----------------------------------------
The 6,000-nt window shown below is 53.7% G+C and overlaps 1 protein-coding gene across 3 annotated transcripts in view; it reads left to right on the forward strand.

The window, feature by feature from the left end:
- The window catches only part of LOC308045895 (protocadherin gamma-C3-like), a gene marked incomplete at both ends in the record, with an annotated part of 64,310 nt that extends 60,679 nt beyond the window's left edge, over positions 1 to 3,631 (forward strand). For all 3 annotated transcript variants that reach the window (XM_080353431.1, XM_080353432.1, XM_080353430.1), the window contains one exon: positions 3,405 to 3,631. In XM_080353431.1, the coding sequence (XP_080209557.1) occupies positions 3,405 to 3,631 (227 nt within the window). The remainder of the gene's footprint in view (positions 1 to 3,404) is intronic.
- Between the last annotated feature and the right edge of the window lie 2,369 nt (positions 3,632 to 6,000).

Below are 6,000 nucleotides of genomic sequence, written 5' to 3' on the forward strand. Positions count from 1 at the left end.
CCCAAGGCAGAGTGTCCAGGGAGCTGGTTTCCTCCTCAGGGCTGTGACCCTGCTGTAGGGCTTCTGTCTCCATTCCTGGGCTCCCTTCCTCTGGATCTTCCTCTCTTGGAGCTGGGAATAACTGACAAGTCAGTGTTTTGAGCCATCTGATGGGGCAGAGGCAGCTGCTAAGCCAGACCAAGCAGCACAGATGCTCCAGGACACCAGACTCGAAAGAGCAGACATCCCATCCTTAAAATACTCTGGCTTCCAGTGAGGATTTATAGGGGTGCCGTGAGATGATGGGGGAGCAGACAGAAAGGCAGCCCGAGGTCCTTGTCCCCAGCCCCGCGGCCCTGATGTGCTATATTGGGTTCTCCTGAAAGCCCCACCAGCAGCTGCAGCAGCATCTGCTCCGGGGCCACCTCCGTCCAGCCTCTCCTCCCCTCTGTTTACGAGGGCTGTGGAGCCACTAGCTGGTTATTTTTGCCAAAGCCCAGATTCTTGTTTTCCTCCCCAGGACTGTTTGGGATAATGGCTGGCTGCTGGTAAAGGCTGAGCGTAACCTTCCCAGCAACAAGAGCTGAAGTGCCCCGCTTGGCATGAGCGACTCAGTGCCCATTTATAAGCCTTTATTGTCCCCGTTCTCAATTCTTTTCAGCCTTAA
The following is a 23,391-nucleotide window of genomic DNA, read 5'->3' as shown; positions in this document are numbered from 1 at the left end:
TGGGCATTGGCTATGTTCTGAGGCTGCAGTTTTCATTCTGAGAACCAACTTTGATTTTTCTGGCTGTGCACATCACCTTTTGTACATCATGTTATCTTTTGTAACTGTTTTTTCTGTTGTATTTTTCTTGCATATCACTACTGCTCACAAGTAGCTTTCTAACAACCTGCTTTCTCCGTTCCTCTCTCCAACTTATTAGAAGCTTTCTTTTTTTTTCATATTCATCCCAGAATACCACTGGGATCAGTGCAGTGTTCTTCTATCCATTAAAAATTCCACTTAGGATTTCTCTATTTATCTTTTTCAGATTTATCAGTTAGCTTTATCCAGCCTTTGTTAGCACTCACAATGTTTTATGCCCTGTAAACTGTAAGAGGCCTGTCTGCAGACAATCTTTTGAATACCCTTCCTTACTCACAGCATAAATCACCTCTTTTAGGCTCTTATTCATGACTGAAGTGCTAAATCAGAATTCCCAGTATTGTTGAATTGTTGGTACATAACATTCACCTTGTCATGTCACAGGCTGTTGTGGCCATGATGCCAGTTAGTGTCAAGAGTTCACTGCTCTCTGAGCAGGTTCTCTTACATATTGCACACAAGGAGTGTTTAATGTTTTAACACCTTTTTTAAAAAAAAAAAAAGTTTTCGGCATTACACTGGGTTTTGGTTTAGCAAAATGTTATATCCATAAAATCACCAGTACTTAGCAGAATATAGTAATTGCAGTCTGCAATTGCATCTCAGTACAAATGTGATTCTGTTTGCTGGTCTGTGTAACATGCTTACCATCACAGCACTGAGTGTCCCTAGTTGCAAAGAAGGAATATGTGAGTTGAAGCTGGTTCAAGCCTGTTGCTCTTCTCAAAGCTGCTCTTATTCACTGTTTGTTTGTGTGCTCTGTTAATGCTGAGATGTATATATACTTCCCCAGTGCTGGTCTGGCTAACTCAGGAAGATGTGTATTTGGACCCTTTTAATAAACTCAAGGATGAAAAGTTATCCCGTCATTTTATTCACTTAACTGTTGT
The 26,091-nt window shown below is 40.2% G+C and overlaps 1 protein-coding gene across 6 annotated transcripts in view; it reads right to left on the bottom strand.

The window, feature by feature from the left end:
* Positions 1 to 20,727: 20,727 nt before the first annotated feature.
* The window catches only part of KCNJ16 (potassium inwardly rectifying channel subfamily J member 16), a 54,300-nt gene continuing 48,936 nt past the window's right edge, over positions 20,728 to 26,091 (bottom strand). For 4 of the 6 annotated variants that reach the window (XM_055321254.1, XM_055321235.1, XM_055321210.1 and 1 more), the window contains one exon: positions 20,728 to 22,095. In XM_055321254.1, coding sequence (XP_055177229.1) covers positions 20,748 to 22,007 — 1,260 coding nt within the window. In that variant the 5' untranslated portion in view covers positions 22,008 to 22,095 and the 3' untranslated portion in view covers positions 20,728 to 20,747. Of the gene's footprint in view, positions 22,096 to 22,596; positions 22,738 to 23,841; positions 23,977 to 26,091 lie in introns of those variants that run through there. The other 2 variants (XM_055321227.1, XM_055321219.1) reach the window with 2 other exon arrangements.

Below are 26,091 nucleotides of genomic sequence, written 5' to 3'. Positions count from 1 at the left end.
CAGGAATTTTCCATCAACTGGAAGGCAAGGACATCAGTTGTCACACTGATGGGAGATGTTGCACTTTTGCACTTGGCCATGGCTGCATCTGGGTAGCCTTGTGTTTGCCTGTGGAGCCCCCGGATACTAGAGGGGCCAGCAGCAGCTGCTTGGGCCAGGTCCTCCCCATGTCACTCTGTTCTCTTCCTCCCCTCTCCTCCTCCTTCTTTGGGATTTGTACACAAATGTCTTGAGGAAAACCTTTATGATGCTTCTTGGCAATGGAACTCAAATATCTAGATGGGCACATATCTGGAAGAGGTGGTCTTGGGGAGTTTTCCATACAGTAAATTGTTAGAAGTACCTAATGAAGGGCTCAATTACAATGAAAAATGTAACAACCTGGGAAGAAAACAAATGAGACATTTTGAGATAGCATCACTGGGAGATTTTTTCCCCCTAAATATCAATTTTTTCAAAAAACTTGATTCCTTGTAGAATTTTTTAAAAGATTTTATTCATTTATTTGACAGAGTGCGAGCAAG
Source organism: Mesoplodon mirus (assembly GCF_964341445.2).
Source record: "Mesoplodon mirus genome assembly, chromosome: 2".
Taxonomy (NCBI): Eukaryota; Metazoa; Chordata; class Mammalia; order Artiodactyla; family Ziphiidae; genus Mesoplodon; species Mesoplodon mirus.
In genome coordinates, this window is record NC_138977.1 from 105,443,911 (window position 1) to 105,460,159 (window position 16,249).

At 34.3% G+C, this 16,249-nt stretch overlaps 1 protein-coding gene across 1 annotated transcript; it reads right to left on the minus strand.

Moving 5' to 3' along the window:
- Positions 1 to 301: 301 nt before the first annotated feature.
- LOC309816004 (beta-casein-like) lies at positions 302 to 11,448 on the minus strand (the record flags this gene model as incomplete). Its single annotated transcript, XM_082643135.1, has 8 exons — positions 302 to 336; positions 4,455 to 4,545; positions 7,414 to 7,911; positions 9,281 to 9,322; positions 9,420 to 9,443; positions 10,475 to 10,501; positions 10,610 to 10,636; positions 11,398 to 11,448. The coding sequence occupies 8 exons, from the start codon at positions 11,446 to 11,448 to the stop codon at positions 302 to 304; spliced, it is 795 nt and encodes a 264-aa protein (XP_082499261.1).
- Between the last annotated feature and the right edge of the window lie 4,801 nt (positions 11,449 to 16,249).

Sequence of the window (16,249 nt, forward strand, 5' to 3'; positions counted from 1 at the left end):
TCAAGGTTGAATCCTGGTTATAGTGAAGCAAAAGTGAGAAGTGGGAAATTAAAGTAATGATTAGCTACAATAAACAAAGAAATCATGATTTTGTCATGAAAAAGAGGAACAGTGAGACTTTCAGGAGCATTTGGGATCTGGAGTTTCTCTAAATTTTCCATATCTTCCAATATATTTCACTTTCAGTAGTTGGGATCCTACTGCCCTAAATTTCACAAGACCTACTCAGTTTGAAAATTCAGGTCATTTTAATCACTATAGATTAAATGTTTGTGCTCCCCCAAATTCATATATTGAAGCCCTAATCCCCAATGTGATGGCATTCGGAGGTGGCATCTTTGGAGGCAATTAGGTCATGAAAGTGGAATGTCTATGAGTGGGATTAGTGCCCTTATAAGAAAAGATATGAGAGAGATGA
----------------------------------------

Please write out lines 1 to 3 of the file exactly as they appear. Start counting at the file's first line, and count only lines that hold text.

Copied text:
The 6,000-nt window shown below is 53.7% G+C and overlaps 1 protein-coding gene across 3 annotated transcripts in view; it reads left to right on the forward strand.

The window, feature by feature from the left end:
- The window catches only part of LOC308045895 (protocadherin gamma-C3-like), a gene marked incomplete at both ends in the record, with an annotated part of 64,310 nt that extends 60,679 nt beyond the window's left edge, over positions 1 to 3,631 (forward strand). For all 3 annotated transcript variants that reach the window (XM_080353431.1, XM_080353432.1, XM_080353430.1), the window contains one exon: positions 3,405 to 3,631. In XM_080353431.1, the coding sequence (XP_080209557.1) occupies positions 3,405 to 3,631 (227 nt within the window). The remainder of the gene's footprint in view (positions 1 to 3,404) is intronic.